Network Marketing, AKA Multi-Level Marketing, is a scheme that shells out compensation to direct selling companies' promoters, not just for the product sales generate by them, but also for the other sales introduced by them to the company. The company and products are usually marketed directly to potential business partners and consumers through word-of-mouth marketing and referrals. Network Marketing operates in all 50 states of the United States, and in a 100 other countries. New businesses may use terms like "affiliate marketing", or "home-based business franchising". In the most lawful Network Marketing companies, the commission are earned only on sales of the company's products or services. Recruiting alone ("sign-up fees") does not generate money, though the money earned through the sales of recruited members is a major attraction of Network Marketing.
To put it simply, in Network Marketing, goods or services sold are by distributors to people outside the organization. What does this mean? A net cash flow from outside to inside. And this in turn means that nobody in a well-run Network Marketing organization need lose out. The incoming cash is split between people in the organization, based on retail sales, and group-building success. The majority of companies sell products of some sort, usually health products or cleaning products, of course there are various other possibilities. If you're going into this industry, always examine the quality of the products, and not take for granted the claims of the person who is introducing you to the business.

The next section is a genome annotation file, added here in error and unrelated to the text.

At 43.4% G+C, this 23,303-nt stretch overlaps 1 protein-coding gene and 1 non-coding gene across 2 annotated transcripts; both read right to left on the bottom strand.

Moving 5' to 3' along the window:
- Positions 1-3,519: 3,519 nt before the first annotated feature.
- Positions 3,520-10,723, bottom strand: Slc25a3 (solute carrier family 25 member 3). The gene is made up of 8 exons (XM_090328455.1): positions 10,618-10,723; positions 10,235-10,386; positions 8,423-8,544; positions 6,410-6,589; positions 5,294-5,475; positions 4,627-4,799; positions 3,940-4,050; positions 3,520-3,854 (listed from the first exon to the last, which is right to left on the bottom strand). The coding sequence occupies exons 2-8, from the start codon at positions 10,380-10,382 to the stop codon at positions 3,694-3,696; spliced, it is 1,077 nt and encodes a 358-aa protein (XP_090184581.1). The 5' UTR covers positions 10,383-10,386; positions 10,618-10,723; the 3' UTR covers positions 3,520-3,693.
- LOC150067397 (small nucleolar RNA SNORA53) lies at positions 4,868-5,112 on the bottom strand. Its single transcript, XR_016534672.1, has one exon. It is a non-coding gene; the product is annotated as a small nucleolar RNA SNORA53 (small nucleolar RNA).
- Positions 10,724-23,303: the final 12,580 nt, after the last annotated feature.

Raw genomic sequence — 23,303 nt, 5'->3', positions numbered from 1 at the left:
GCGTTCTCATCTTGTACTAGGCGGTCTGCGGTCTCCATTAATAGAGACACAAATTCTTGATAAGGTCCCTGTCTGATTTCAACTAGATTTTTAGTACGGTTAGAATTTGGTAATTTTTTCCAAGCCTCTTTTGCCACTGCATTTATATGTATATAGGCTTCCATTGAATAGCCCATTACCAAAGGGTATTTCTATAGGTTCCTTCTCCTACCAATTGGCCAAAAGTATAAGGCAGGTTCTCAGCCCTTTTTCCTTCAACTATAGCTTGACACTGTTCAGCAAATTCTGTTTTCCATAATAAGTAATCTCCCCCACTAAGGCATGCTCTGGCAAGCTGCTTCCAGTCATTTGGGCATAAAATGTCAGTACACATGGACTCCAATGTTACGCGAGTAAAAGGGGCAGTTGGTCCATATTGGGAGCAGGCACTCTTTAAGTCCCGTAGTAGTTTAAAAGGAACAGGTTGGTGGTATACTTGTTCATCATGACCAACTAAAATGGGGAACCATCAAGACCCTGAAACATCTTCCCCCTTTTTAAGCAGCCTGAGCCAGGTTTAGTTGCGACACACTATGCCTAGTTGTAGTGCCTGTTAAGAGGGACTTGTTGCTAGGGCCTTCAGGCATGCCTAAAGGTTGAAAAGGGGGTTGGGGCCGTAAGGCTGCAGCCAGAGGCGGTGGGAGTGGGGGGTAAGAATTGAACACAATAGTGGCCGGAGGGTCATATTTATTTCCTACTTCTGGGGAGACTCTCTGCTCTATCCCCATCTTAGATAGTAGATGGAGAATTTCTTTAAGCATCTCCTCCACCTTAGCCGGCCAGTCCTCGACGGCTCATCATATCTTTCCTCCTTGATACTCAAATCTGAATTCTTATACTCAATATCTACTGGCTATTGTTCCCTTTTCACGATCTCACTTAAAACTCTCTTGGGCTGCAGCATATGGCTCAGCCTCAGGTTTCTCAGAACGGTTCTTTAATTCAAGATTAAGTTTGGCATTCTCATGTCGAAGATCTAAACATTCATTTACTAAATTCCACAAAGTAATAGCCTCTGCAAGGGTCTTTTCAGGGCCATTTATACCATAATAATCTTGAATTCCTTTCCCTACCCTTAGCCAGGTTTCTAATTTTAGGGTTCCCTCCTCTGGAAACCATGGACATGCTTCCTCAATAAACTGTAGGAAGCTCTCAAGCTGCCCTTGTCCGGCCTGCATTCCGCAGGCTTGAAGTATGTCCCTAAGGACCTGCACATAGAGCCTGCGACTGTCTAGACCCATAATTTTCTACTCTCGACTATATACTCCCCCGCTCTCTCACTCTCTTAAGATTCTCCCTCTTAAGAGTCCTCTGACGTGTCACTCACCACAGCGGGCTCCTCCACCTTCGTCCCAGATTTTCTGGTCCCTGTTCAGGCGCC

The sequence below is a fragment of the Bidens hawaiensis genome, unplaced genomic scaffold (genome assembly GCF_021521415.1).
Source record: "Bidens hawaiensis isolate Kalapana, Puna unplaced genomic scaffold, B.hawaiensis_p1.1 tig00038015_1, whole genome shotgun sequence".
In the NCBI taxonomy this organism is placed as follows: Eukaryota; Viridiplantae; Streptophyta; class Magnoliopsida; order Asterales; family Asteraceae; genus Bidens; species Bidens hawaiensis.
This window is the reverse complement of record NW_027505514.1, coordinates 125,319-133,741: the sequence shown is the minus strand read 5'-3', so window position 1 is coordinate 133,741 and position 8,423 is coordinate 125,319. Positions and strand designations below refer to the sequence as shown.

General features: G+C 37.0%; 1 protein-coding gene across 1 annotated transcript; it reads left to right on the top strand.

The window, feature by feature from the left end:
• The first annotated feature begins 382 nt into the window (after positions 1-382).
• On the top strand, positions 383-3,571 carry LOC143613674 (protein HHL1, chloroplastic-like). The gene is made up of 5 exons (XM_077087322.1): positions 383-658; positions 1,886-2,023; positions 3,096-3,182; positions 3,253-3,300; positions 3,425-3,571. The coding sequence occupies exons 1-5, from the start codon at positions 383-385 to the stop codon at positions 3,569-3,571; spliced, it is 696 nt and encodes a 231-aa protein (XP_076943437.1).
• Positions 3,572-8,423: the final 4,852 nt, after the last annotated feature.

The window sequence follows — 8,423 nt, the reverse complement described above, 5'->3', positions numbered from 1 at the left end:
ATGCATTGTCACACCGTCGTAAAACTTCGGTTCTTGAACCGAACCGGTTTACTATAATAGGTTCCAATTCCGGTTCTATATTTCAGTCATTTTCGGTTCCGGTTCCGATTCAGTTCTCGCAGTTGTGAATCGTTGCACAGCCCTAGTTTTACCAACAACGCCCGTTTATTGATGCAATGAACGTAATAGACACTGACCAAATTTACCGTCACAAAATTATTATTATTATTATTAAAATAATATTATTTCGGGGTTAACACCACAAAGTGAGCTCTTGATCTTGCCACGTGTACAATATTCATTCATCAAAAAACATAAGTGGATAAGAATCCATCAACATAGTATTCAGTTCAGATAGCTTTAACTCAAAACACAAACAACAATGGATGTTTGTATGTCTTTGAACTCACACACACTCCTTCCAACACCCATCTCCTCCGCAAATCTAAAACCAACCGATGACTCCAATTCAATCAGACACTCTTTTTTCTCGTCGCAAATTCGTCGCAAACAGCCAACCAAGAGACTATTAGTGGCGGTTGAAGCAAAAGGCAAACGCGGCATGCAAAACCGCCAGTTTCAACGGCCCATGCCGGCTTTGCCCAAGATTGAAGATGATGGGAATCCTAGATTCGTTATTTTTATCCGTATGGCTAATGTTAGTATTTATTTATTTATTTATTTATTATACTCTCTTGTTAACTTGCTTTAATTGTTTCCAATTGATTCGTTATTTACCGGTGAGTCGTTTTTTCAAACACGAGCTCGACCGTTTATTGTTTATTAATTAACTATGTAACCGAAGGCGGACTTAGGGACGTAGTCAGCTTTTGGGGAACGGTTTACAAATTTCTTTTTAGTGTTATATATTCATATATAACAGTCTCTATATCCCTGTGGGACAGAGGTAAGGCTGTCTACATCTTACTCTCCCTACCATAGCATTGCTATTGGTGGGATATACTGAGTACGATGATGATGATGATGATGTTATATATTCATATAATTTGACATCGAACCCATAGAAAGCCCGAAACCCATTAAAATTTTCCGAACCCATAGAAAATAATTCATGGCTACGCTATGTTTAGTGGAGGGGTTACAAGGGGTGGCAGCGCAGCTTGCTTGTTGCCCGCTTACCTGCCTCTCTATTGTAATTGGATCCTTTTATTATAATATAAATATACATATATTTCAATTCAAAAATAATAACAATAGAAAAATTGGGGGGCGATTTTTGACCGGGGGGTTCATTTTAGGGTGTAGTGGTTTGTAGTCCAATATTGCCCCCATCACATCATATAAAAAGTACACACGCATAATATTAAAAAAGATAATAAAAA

Network Marketing has faced its share of criticism, however. In 1979, the Federal Trade Commission (FTC), issued a decision, In re Amway Corp, that Network Marketing was not illegal per se in the United States, however, Amway was accused and found guilty of price fixing, (by requiring "independent" distributors to sell at the low price), and making exaggerated income claims. The FTC feels that Network Marketing organizations with greater incentives for recruitment than product sales should be taken with a pinch of salt, and viewed with a little skepticism. The practice of getting commissions from recruiting new members is outlawed in most states, and is called "pyramiding".
However, the fact remain that Network Marketing is legal, and is governed by strict regulations in most countries. Some companies do masquerade as Network Marketing companies, though, whilst failing to maintain the required regulations. In most countries around the world, the Direct Selling Association regulates the Network Marketing industry.
You can make a decent amount of money from this industry, and usually, 8-10 hours of business effort should be put in by a networker every week. There's every chance of success if you work hard. It's a valuable skill - learning to become an effective networker, and making it big in this industry is a matter of luck. Networking Marketing, however, is not one of those get-rich-quick schemes, it requires effort, and takes dedicated endeavors before one can start earning a substantial income. It's an ideal bit of work to do on the side, however, for some extra income.
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